Bad habits and good routines – Why is it so damn hard??!?

As I sit here pondering my next blog topic and biting my nails, it occurred to me, I was actively participating in my next blog topic.  Biting my nails has been a bad habit, an awful habit actually, that I have struggled with for all of my adolescent and adult life.  Through the years I have successfully quit for as long as a year or so, only to slowly resume the habit out of stress, anxiety and pure routine.  Everything in me wants to quit and never do it again.  I have painted my nails, tried diversionary tactics like chewing gum and I even applied that toxic, off-putting and foul-tasting, gross, anti-bite nail polish (I really don’t know how else to describe the rancid taste that stuff from the 90’s had and that’s not to mention that it was probably hazardous to my health).

With all of that said, I still can’t quite figure out how to make a new routine.  The new routine being that I do not reach for my own hand to nibble on when I am spacing out, thinking, nervous or any combination of the above.  It really is a strange habit and I know I am not alone with the struggle to change it.  After a quick Google search, I discovered that researchers do not have any idea why humans do it and as many as 20-30% of adults actively bite their nails!  That is a pretty remarkable number if you think about it.  What I do know is that it may be a learned habit, just as many things are.  My mother bites her nails, while my father and husband do not.  My husband’s parents do not, which may also explain why he doesn’t and is incredibly turned off by the habit.

It’s a funny thing really – I bite my nails, however, when I see someone else engaging in the self-mutilating activity, I too am disgusted by the behavior.  If only I could continue to remember how it makes me feel to witness it when I am about to put hand to mouth (even writing that sentence grossed me out).  And that leads me to the other side of the coin.  On the one side we have bad habits and the difficulty we have in breaking them.  From biting nails to quitting smoking, habits become a part of us that are difficult, if not damn near impossible, to change.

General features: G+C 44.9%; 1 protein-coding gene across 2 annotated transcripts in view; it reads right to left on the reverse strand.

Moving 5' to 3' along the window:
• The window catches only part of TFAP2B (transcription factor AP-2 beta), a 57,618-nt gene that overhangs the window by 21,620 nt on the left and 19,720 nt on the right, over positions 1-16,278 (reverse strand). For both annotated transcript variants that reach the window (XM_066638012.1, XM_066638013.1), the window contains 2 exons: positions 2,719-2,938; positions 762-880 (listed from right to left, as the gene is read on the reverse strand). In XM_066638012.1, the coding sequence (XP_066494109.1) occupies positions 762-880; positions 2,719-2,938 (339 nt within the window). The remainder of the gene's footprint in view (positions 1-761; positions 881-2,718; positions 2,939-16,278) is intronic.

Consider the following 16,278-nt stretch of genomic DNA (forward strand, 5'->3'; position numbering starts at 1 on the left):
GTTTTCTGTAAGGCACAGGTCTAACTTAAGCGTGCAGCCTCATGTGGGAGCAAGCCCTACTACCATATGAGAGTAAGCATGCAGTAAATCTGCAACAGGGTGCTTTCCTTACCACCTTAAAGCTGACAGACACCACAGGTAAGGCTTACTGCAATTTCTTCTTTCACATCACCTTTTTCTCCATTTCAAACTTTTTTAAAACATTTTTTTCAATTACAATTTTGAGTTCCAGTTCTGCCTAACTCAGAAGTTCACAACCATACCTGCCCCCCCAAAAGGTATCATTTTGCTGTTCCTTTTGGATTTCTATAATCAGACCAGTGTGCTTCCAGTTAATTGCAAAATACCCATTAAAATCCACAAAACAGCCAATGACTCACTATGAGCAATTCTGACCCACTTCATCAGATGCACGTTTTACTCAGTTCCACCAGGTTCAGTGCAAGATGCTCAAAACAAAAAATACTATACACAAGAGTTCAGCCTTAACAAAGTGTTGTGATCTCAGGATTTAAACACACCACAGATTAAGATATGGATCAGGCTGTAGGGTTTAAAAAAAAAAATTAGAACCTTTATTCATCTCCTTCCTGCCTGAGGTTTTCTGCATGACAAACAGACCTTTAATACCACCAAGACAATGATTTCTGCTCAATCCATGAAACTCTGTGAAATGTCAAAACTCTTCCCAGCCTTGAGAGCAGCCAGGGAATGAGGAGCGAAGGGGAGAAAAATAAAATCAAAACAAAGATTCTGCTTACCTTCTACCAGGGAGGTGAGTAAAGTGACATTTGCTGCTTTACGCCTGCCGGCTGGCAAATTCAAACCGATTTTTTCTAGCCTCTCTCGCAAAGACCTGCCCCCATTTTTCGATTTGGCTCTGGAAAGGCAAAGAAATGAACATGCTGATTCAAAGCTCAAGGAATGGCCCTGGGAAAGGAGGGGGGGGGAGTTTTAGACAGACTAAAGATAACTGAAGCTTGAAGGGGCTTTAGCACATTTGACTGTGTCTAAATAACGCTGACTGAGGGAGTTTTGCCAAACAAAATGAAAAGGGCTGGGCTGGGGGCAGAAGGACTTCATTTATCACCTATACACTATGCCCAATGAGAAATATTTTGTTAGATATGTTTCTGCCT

Flip to the other side and you have good routines, the pleasant step sister to bad habits.  Just as bad habits can be a straight uphill battle to break, our healthy routines can be extremely difficult to create and implement in our lives.  How many New Year’s Day diets and exercise routines have we seen come and go with people you know?  And finally, as the most advanced species on the planet, I find it pretty remarkable that we are responsible for breakthroughs like walking on other planets and cloning creatures yet we cannot master our own bodies.  Shedding weight, from ten pounds to hundreds, or eliminating bad behaviors, like biting our nails or smoking, from our routine are real struggles that consume entire lifetimes for some people

Sometimes it makes me feel incredibly weak as a person to not be able to just change something about myself that I want to change.  I know I am not alone in having things about myself that I wish to see improve and that, in itself, is the human struggle.  Identifying your own struggle and working towards improvement, however slight it may be, is a battle worth engaging in.

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